During the first five months of 2015, I took an extended break from chemo – the accumulated impact of three infusions in a row followed by just a one week break, then to go again were clearly taking me down. During the winter months Xtandi (a relatively new oral drug) kept my PSA below 9. I continued that drug into the following summer.
In late November 2014 another biopsy was performed – this time on the retroperitoneal nodules. Like the previous bone and bone marrow biopsies, these samples were sent off to Caris Dx for genetic analysis. The results identified two drugs – one used for breast cancer, the other colorectal cancer – that would be active against my soft tissue mets. They also have strong side effects, possibly just too much for my now battered body. In addition, the genetic analyses showed I carry the TP53 gene. It seems to reliably prevent prostate cancer cells from becoming resistant to Taxotere. It’s not clear how much more “carpet-bombing” with chemo my body can handle. Until then, Taxotere is a reliable help.
In May 2015 we started another run at the back surgery. Why? Because I need to be able to walk without pain to get exercise and promote a better appetite. Little is known about the steady loss of strength, energy and stamina (SE&S) in cancer patients, but exercise is thought to be the best route up and out of this hole.
As we neared the end of June, PSA had risen above the magic number of 8. So, we tried the chief’s suggestion to go back on Taxotere (“It’s your drug,” he says.) That June infusion was administered on June 11. In the meantime appointments have been scheduled with both an orthopedic surgeon and neurologist to evaluate me for this minimally invasive back surgery.
Summer 2015 to Summer 2016
I seemed to tolerate the monthly low-dose Taxotere infusions OK. And, for a while, that regimen seemed to keep PSA in check. (Click on thumbnail below.) We also spent time working on the back surgery idea. That ended when a surgeon very popular in our old-folks community declared he couldn’t help. I was so stunned I never got around to asking him why. We did learn that accumulated neuropathy in my feet is the most likely cause of my poor balance. “Don’t think about getting rid of your walker any time soon,” he told us.
Then, both testosterone (T) and PSA start rising. In mid-September we started a holiday from Xtandi. I had been on that drug for more than eight months at that point. We had no reason to be suspicious of it but couldn’t think of anything else to try. You can see from the chart above that T declined back to undetectable and PSA dropped as well after we stopped the Xtandi.
In November the chief suggested I switch from Taxotere to Jevtana and to get another biopsy of the retroperitoneal nodules to see if I carried the genetic mutations that signaled good response to Lynparza and/or Opdivo. My NoVA oncologist had some reservations about my body’s ability to handle the side effects of Jevtana; he suggested two more rounds of low-dose Taxotere first. (See chart.) Next, the biopsy the day after Thanksgiving showed that the retroperitoneal nodules had shrunk too much to safely biopsy. Truly a mixed gift! On the brighter side the shrinkage of the retroperitoneal nodules may have taken some pressure off my stenosis issue. By late in our warm December I was pushing my walker for a mile round trip! Back muscle fatigue – yes, but pain – no!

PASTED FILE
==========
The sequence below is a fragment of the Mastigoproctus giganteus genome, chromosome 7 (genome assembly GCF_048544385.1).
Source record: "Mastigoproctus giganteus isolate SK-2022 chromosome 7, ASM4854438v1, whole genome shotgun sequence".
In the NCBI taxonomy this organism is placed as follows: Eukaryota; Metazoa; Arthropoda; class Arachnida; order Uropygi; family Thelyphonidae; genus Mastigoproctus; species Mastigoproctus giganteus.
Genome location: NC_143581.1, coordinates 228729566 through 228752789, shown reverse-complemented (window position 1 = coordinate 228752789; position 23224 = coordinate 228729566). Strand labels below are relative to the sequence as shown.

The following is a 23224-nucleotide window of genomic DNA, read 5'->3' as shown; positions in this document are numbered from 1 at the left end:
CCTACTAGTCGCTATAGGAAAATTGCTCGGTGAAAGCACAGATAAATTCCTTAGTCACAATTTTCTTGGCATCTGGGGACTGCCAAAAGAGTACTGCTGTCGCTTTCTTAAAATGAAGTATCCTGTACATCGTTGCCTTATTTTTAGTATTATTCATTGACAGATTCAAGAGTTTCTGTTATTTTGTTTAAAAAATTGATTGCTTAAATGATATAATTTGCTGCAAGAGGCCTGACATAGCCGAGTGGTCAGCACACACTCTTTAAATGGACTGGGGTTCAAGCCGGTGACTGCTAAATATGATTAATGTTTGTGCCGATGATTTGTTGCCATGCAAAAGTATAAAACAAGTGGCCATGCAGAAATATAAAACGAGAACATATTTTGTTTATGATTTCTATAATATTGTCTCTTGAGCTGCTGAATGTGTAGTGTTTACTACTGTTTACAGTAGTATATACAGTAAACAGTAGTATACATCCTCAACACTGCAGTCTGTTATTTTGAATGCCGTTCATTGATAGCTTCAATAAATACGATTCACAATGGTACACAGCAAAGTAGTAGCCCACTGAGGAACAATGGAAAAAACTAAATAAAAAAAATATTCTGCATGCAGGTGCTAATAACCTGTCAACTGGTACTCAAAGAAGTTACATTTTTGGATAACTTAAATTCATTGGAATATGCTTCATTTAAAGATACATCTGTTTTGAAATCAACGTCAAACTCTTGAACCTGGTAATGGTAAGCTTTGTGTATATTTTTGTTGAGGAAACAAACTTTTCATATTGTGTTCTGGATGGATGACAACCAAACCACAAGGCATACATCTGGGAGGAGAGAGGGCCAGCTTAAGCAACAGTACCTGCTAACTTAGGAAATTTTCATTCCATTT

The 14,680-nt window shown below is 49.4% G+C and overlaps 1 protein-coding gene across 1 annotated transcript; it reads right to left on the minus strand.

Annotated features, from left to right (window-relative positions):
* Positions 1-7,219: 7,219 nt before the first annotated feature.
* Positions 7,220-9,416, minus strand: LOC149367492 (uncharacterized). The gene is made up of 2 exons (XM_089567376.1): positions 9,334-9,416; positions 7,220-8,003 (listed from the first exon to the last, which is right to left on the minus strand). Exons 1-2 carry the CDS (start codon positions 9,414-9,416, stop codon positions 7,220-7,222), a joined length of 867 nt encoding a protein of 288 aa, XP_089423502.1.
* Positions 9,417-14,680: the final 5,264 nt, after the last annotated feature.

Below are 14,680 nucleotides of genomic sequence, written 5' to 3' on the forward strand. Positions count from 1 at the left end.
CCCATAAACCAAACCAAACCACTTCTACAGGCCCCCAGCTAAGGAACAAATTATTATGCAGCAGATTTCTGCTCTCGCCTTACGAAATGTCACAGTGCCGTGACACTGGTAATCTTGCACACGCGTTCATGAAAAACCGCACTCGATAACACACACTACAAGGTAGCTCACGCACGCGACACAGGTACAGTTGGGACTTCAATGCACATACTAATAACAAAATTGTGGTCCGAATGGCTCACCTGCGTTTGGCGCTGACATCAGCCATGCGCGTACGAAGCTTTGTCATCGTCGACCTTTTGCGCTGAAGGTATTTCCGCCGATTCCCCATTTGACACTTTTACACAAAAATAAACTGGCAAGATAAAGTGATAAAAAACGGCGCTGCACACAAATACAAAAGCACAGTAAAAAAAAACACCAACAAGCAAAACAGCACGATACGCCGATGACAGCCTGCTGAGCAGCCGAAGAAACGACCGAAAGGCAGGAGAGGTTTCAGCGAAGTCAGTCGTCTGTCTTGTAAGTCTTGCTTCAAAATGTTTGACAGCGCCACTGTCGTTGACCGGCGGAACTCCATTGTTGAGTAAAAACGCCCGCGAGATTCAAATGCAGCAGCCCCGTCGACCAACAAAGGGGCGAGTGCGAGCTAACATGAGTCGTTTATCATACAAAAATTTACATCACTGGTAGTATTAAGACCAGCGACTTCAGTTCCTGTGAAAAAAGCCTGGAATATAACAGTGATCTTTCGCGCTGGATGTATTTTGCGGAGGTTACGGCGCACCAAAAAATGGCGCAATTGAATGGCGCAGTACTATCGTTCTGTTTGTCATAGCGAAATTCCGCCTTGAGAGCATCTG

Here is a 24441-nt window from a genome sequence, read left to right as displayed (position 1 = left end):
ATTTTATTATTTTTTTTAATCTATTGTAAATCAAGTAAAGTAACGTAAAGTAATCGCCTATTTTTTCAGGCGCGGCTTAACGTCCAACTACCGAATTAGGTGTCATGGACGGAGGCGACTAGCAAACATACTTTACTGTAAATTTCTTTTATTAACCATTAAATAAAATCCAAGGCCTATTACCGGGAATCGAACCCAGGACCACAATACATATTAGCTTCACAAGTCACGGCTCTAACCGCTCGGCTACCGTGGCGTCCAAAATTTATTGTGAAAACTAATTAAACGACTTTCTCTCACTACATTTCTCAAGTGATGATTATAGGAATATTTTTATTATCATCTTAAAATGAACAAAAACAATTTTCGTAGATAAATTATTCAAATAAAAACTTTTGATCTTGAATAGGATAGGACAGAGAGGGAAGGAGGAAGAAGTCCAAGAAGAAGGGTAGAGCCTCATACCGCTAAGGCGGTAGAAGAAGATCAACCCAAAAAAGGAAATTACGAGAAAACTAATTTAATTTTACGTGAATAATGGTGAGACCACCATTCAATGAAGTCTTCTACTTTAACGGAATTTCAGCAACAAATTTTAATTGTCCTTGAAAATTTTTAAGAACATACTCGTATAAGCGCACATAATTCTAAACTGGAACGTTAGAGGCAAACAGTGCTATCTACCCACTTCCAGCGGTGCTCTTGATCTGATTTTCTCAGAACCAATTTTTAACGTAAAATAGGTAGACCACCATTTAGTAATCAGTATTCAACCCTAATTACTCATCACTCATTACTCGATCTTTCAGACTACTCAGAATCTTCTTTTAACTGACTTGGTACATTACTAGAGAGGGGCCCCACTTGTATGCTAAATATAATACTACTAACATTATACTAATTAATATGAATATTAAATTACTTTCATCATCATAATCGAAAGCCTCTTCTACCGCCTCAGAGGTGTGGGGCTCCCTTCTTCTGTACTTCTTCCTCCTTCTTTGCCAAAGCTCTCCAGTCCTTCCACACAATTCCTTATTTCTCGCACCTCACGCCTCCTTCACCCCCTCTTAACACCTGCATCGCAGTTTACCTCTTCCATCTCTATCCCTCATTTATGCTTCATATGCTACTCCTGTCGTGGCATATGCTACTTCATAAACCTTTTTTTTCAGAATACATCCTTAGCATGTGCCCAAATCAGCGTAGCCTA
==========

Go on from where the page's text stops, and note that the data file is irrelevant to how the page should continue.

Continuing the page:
Disappointed by the apparent ineffectiveness of the two rounds of Taxotere in December and January we took off for California in mid-February to recuperate in the land of liquid sunshine. While El Niño was making Sierra snowpack and filling reservoirs, something else starting raining on my parade. First, edema came back – enough so that my NorCal oncologist suggested I get back on to some diuretics. Foolishly, I opted for the same dose of Zaroxlyn and Lasic that had worked so smoothly in early 2012. I forgot how far I had fallen in four years. Within a few days I became nauseous; a blood test showed I was again very hyponatremic – my blood level of sodium had dropped into the damage range. I began restraining my fluid intake to 34 ounces per day to combat the hyponatremia. This, on top of all the uncertainty about my next treatment, prompted us to go back to Virginia three weeks early.
In Virginia I raised my fluid intake to 60 ounces per day. I also started eating salty foods and drinking tomato juice. With this regimen my sodium is now back up in range. And, I seem to have suffered no ill effects from the period of hyponatremia. Since late March my PSA appears to have “stabilized” – a very unusual response when I am not being actively treated for the cancer. The chief still recommends I try starter doses of Jevtana to see how my body handles it, but I don’t feel strong enough to pursue it now. Jevtana is not without its side effects. He also thought that the cancer might gravitate to my adrenal glands because the adrenals are a source of androgens (cancer chow). I had another abdominal CT scan on June 2nd.
Sure enough, the scan does show growth of a nodule on my right adrenal gland. Local physicians judge that growth is not necessarily indicative of cancer. My July 1st blood test results were little changed from June. Going into this next year we will be watching and waiting.
Summer 2016 to Summer 2017
Extensions will be made to this post under the topic of Chronology approximately annually. In the interim please check periodic posts under Recent Progress.